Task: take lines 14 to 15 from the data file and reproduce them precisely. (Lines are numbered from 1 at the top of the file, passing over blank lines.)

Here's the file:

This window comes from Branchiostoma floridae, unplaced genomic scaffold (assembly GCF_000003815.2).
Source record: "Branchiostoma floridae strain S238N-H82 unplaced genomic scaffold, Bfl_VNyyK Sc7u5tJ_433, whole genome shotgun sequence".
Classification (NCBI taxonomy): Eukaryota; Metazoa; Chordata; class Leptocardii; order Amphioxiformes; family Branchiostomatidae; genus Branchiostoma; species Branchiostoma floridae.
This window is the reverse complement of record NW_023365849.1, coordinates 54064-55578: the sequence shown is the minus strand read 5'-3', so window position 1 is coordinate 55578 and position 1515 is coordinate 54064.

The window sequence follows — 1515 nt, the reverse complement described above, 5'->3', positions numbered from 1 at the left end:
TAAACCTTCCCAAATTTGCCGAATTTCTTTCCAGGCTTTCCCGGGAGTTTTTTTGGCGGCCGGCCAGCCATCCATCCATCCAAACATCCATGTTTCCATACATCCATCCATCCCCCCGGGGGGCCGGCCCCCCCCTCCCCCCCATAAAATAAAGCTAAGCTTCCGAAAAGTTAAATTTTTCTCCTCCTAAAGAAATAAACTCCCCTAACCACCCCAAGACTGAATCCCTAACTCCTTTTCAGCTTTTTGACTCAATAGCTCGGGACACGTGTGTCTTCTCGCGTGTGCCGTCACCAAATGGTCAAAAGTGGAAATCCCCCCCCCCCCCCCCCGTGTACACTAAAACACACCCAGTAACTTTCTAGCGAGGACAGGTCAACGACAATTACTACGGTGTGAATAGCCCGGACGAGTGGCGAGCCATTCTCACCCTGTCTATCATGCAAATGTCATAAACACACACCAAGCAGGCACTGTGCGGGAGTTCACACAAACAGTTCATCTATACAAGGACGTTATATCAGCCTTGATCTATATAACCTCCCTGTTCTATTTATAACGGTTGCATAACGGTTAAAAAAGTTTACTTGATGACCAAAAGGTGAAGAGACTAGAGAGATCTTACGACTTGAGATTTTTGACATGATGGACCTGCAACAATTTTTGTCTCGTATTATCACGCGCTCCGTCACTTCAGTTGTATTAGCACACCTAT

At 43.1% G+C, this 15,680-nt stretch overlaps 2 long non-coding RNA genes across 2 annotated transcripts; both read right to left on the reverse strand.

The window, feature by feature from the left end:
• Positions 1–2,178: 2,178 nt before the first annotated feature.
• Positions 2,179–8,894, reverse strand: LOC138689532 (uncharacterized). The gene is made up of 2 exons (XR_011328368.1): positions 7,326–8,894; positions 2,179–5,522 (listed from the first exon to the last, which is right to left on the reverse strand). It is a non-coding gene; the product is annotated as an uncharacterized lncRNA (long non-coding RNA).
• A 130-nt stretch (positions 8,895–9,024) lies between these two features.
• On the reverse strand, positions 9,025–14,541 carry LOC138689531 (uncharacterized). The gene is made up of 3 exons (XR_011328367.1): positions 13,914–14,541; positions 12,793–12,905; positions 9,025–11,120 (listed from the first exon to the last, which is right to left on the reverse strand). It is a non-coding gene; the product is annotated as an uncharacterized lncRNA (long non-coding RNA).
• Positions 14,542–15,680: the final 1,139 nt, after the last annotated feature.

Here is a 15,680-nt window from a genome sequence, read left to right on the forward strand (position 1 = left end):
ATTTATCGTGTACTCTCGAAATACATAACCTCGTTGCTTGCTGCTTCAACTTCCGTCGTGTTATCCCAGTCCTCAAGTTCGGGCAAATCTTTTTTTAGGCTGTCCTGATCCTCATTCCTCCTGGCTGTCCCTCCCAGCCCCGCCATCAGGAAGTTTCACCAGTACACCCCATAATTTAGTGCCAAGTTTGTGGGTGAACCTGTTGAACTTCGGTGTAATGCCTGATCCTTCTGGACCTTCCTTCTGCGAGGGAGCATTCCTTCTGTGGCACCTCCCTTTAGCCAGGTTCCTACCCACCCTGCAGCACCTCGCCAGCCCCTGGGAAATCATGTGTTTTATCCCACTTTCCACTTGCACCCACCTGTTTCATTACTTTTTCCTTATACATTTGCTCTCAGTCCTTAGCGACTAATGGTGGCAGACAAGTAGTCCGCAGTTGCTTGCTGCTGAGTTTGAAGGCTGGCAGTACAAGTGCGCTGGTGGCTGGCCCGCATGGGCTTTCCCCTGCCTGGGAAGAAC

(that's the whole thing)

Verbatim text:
Here is a 15,680-nt window from a genome sequence, read left to right on the forward strand (position 1 = left end):
ATTTATCGTGTACTCTCGAAATACATAACCTCGTTGCTTGCTGCTTCAACTTCCGTCGTGTTATCCCAGTCCTCAAGTTCGGGCAAATCTTTTTTTAGGCTGTCCTGATCCTCATTCCTCCTGGCTGTCCCTCCCAGCCCCGCCATCAGGAAGTTTCACCAGTACACCCCATAATTTAGTGCCAAGTTTGTGGGTGAACCTGTTGAACTTCGGTGTAATGCCTGATCCTTCTGGACCTTCCTTCTGCGAGGGAGCATTCCTTCTGTGGCACCTCCCTTTAGCCAGGTTCCTACCCACCCTGCAGCACCTCGCCAGCCCCTGGGAAATCATGTGTTTTATCCCACTTTCCACTTGCACCCACCTGTTTCATTACTTTTTCCTTATACATTTGCTCTCAGTCCTTAGCGACTAATGGTGGCAGACAAGTAGTCCGCAGTTGCTTGCTGCTGAGTTTGAAGGCTGGCAGTACAAGTGCGCTGGTGGCTGGCCCGCATGGGCTTTCCCCTGCCTGGGAAGAAC